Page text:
Learning more of what not to do

Continuing my ASL tuition, this week at the inaugural session of the newly formed Israel ASL Club, Daniel and I squared off to play scenario WO3 – Counterattack at Carentan. This is a 1944 Normandy encounter featuring a counterattack by German SS forces towards Carentan, running into a defensive line held by US airborne troops. I was the Germans and Daniel was the US.

At start, and just about ready to go.

At start, and just about ready to go. The German vehicles are just out of sight, but must (and did) enter on the road at the bottom map edge.

For the US, the challenge is to form and maintain a defensive line with a small force – 5 squads, 2 half squads, 2 leaders, 2 bazookas, a MMG, and a 57mm anti-tank gun – against the bigger and potential much more deadly German force of 3 StuGs, 1 Marder, 9 squads, 3 leaders, 3 LMGs and a demolition charge. My challenge as the Germans, was to bring that force to bear and break through. To win, I had to exit off the far side of the map 15 VP of units without losing 19 or more VP of units.

The scenario features bocage terrain, and is very restrictive for the tanks. Essentially, the tanks have to charge down the road into the face of the enemy, or try and smash their way around a flank, hoping to avoid getting stuck in the terrain.

My plan was to use the tanks as a fire platform, get the defenders to keep their heads down, and advance with the infantry. It failed miserably.

First, the tank gunners could not hit a barn door. They were woeful.

Second, to add insult to injury, one of the tank main guns broke down.

Third, I was now badly behind schedule and forced to advance with the infantry. I managed to set up a decent attack against what turned out to be a bloody half squad. (In this scenario, I learned all about the advantages of deployment into half squads.) Not only did the damn thing survive, bit it went fanatic and sprouted a hero. Fortunately, justice was done when my sniper popped up and slew the hero.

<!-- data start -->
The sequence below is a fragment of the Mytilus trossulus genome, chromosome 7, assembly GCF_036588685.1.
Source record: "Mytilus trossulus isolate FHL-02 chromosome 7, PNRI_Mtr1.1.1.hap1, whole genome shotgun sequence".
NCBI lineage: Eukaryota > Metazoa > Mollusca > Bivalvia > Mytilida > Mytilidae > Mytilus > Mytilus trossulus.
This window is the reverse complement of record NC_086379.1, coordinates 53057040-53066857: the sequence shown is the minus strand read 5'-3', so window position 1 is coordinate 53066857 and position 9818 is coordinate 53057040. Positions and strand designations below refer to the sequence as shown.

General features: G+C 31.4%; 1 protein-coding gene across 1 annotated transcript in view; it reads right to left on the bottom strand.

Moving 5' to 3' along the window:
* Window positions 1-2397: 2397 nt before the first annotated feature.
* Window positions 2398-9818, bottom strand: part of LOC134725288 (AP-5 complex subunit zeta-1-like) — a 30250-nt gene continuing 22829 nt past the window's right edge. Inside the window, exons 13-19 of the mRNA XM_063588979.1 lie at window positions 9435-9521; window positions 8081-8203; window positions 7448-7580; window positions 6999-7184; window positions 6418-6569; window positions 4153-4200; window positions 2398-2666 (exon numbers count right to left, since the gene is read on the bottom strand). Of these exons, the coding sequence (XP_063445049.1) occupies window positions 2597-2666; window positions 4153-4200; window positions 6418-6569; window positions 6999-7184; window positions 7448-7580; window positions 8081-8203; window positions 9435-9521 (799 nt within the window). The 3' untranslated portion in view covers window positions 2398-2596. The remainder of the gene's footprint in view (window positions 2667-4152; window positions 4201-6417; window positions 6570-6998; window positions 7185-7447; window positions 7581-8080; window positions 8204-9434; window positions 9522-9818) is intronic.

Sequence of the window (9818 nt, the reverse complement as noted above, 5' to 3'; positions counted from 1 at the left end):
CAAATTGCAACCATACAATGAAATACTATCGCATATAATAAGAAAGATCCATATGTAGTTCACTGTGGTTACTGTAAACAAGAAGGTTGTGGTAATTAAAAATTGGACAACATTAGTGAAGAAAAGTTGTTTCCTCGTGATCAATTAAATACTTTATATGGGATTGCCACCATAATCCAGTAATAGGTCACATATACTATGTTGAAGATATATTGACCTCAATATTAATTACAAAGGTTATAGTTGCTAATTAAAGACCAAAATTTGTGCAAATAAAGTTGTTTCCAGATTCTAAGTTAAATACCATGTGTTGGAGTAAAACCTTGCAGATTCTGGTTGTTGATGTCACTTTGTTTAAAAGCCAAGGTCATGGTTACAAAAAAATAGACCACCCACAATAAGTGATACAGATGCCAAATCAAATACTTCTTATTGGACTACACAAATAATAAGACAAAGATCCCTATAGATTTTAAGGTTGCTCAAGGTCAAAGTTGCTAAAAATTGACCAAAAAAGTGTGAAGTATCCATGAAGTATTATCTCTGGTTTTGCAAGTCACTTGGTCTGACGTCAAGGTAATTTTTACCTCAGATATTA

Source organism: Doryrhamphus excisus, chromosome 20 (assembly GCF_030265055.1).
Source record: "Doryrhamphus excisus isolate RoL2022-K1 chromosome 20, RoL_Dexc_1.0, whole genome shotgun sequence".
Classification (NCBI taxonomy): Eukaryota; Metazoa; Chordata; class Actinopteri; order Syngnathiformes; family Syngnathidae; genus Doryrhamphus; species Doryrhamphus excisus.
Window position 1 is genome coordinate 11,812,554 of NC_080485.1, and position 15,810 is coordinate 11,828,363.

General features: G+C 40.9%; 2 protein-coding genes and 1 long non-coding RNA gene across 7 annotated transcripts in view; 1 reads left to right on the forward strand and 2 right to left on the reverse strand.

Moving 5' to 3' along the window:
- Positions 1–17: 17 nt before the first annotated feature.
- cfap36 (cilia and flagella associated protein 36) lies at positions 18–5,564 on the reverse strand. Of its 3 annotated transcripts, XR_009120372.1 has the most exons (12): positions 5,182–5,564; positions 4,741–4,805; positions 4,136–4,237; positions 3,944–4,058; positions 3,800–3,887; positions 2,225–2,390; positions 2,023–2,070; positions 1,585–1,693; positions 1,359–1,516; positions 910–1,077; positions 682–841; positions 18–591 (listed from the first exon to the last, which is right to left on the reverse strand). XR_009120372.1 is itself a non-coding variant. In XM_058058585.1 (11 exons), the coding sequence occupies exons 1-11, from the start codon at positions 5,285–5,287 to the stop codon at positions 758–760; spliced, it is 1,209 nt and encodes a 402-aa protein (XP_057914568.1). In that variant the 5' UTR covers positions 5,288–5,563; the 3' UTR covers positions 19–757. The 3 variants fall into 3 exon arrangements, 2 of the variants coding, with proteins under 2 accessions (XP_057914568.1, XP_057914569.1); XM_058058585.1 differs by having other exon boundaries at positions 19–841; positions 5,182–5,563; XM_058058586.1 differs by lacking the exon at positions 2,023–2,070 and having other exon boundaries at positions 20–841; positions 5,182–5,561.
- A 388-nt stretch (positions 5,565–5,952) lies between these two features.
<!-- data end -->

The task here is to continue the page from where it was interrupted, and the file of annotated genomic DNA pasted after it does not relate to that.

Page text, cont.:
I now put into action Plan B.

I split the tanks into two group of two. Two went west and drove for a flank to get through where there was little defense, just terrain. And two went charging down the road to see if they could just speed through.

The charge down the road was stopped dead. A bazooka took out the first tank. The previously hidden anti-tank gun popped up to destroy the second tank.

The charge down the flank was more successful. I managed to get one vehicle off the map, but the other was destroyed. Even had that casualty survived, my infantry advance was so delayed – and running into Daniel’s fall back MG position – that I did not have enough time to exit. So, Daniel was the winner.

The red arrows show the two lines of the vehicle charges. One down the road and one to the flank.

The red arrows show the two lines of the vehicle charges. One down the road and one to the flank. Note how much terrain the MG can cover in the fall back position.

I should have been more aggressive at the beginning. I should have counted the stacks and noted that some of the defenders were just half squads. I should have advanced the tanks with the infantry – giving some cover – and closed with the enemy much sooner. I perhaps should have deployed some of my own squads into half squads, for some extra flexibility.

Daniel said he thought any flank attack was bound to fail because it was too easy for his anti-tank gun and MG (in its fall back position) to cover the opening ground. That sounds right, unless at the same time there is a better attack down the road that means it is not so easy for the MG to decide where it needs to be.

The anti-tank gun is a real handful for these particular German tanks with less than impressive armor protection. Presumably, to counter that the German needs to have some supporting infantry that has successfully broken through, ready to drive off the gun crew.

The dreaded anti-tank gun, no longer hidden but still concealed.

The dreaded anti-tank gun, no longer hidden but still concealed.

Once again, this was an intense and enjoyable experience. Once again I have to thank my opponent for being patient. We did not have any real rule issues, but Daniel did spend some time explaining stuff to me, for which I was and am grateful. Once again, the aftermath is that I cannot wait for the next ASL session.

Finally, thanks to Josh for hosting.